To an extent, Ray saved his friend’s life, but he’s uncomfortable looking at it that way. He may be the ultimate self-promoter, but he won’t compromise a friend’s trust for his own self-gain. It’s not something he wants to discuss. A part of him closes off when the topic comes up, and he’s eager to discuss something else. He doesn’t want to be pointed out for something like this.

“It’s not just me,” Ray says firmly. “It’s a fraternity. That’s what brotherhood means.”

The mystery surrounding Ray is part of the attraction. Few people know where he’s from or how long he’s been in school. His age varies from 25-30, depending on who you ask. It’s rumored he has millions of dollars in student loans. It’s actually only about $20,000, he says. As is true in most cases, the rumors surrounding Ray are much more extraordinary than the truth.

He’s a Catholic boy from West Park. He attended St. Ignatius, an all-boys prep school, where he played football and wrestled. His parents are divorced, and he has an older brother, Dave. His life sounds pretty typical — that is until Ray discovered acting.

When he quit the wrestling team, Ray became involved in his school’s theater program. After he graduated in 2000, he started pursuing acting through Cleveland’s independent film scene. He acted in two local independent films in 2002, but neither was released. In “The Pact,” he plays a character he says resembles Stifler from “American Pie.” In the horror flick, “The Summer of the Snowman,” he says he gets hacked up and killed.

Ironically, Ray’s biggest role is actually his smallest part. In 2003, he went to an open casting in Cleveland for “American Splendor.” The movie starred Paul Giamatti and Hope Davis. Ray got a callback securing him a spot as an extra in the movie.

“There’s an airport scene, and I really think this is what got the Oscar,” he explains as he stands up. He makes a motion to grab an invisible suitcase and walks across the room. “The thing is, that’s all I did, was just grab my bag,” he says, laughing and taking a seat. “I am in the movie for 45 seconds. It’s Paul Giamatti, (Hope Davis)  and Ray Campbell, right in the middle. Like, I am in it for a long time — doing nothing!”

It’s difficult to say which is more surprising: the fact Ray was in an Oscar-winning movie or that few people know. Ray rarely mentions it. He doesn’t even list the movie on his résumé. Sure he likes to play up his big-screen debut if it comes up in conversation, but don’t expect him to brag about it to every person he meets.

In college, Ray got away from independent filmmaking and decided to concentrate on school. His decision to stay in college was even more difficult in 2003 after he spent two weeks in Los Angeles as part of the International Talent and Modeling Association. He got some callbacks, but Ray decided it would be best to graduate.

Now that he has, Ray plans to move to Los Angeles to pursue acting. He isn’t some starry-eyed kid hoping for a big break in Hollywood, though. He’s perfectly content to be in the background. “I’ve already won an Oscar being a background actor, so it can only go up from there.”

Every part of Ray’s life, from his past relationships to his crazy parties, has been mulled over by countless people, but the one thing people never tire of discussing is Ray’s never-ending college career. He became known as Kent State’s Van Wilder. Like most of the talk surrounding Ray, he doesn’t mind the comparison. In fact, he’s flattered.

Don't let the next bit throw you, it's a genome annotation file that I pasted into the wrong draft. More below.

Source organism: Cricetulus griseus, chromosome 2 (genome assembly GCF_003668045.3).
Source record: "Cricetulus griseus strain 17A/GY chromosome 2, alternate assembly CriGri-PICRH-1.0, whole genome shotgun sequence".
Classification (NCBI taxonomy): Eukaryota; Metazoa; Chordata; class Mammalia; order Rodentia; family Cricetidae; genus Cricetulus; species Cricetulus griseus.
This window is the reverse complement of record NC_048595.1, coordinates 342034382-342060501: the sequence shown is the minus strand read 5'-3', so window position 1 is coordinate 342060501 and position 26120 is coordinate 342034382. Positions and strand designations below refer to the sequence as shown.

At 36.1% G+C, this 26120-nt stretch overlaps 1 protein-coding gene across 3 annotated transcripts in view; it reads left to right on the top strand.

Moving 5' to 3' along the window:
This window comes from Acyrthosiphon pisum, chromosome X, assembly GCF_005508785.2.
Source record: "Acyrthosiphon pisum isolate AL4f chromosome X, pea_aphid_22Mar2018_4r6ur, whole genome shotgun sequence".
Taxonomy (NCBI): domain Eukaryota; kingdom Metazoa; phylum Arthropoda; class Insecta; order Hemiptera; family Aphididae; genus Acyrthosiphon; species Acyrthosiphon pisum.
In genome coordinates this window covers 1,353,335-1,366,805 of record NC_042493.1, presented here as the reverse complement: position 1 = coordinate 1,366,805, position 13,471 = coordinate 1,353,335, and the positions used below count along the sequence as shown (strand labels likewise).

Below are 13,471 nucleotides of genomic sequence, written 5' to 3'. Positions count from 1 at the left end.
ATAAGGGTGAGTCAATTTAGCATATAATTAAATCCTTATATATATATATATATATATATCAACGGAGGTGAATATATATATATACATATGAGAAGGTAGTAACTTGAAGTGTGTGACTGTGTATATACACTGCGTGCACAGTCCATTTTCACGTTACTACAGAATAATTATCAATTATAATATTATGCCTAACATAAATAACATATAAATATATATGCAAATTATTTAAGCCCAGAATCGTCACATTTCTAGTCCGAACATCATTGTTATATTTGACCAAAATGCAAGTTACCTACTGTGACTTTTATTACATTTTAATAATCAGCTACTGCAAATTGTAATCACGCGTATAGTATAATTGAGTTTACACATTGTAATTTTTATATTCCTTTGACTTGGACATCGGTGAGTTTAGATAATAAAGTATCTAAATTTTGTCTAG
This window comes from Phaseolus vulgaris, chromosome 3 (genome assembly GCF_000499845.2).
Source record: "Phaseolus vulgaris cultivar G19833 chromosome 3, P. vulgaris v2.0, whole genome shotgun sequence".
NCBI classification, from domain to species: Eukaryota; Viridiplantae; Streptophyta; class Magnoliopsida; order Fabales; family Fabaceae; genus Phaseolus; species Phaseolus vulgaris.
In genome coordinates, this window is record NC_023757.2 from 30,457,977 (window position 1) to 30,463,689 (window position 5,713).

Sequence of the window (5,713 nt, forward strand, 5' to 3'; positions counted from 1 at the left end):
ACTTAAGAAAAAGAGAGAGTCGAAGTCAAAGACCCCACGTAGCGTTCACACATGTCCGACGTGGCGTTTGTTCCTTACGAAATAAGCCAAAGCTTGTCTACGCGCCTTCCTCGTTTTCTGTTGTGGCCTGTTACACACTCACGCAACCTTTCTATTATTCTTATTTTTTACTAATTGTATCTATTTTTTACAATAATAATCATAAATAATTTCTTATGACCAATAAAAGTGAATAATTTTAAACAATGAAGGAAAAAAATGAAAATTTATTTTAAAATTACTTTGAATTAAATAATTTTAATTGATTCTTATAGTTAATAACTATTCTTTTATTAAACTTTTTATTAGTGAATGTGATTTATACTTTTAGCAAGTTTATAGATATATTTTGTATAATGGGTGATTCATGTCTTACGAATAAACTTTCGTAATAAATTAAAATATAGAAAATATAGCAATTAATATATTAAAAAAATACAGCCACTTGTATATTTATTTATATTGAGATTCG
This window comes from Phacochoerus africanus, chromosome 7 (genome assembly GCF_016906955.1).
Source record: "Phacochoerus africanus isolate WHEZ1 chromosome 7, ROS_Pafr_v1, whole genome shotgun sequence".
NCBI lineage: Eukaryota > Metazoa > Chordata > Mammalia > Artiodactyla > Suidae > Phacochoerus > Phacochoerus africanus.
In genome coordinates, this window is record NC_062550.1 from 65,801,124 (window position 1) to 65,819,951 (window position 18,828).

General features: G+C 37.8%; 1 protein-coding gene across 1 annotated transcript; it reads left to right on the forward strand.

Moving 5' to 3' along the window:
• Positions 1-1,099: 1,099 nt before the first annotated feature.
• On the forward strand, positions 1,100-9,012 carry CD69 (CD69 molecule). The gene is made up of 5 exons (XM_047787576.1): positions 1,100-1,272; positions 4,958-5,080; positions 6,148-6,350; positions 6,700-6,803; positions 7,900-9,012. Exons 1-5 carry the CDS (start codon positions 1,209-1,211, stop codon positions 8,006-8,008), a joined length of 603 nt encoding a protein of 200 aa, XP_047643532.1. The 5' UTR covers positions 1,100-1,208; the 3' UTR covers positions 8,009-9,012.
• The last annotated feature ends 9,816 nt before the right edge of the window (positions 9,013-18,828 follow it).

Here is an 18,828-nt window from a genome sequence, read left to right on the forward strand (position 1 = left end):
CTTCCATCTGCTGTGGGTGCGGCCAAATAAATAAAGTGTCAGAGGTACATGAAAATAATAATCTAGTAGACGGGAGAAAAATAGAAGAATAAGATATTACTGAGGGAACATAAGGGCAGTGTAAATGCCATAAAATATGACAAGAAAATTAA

“‘Van Wilder’ was way cooler and funnier and had way more boobs in it,” Ray says with only a hint of sarcasm. “I’m not at Van Wilder status yet, but I do get paid to party.”

Ray is the first to make jokes about his unusually long college experience. He once joked he’d been in school so long, why not shoot for 10 years? Still, he never planned to stay this long. After graduating from high school, he spent two years at Cuyahoga Community College West, which he calls “high school but with girls.” In 2003, he came to Kent State and spent six years here. He graduated last semester.

It’s impossible to get a straight-forward answer out of him as to why he took so long to graduate. He says he withdrew from a lot of classes if he failed a test early in the semester. He mentions his changing of majors from broadcast journalism to communications and finally to general studies.

But when you think about everything Ray’s done, from practically trademarking the brand “Ray Campbell” in his fraternity to being the face of the Robin Hood, can you blame him for wanting to stay? He’s created this Neverland where college never ends, and the parties never stop.

“The one thing (he and Van Wilder) share is a fear that they’re not going to be as great in the real world as he is in this place he’s created,” says Ray’s friend and Sigma Nu alumnus Andrew Meeks.

Still, even Ray knew he would have to leave eventually.

“I was busting my butt to graduate — for my family, my friends, for everyone who is just hoping Ray Campbell is doing something with his life,” he says. “Really, I feel like I’m doing it for other people too. I just don’t want people to be judging me like, ‘Oh my God, he’s still here?’”

Ray is indeed still here. He still lives in the fraternity house, and you can still catch him at the Robin Hood every week. In March, he was offered an internship with Kent State’s athletic department for the 2009-2010 school year. He will be in charge of in-game promotion and the marketing street team.

Even though he’ll still be around for another year, Ray knows his time at Kent State won’t last forever, and he finally seems ready to address that.

“Even though I’m working and getting paid, I still feel like I’m in college. I want to branch out. I want to make Ray Campbell global,” he says, only half-joking.

He may not be ready to leave Neverland just yet, but he is ready to admit his age.

“I’m 27 with a college degree, still living in a frat house, and I get paid to party. I couldn’t think of anywhere else to be.”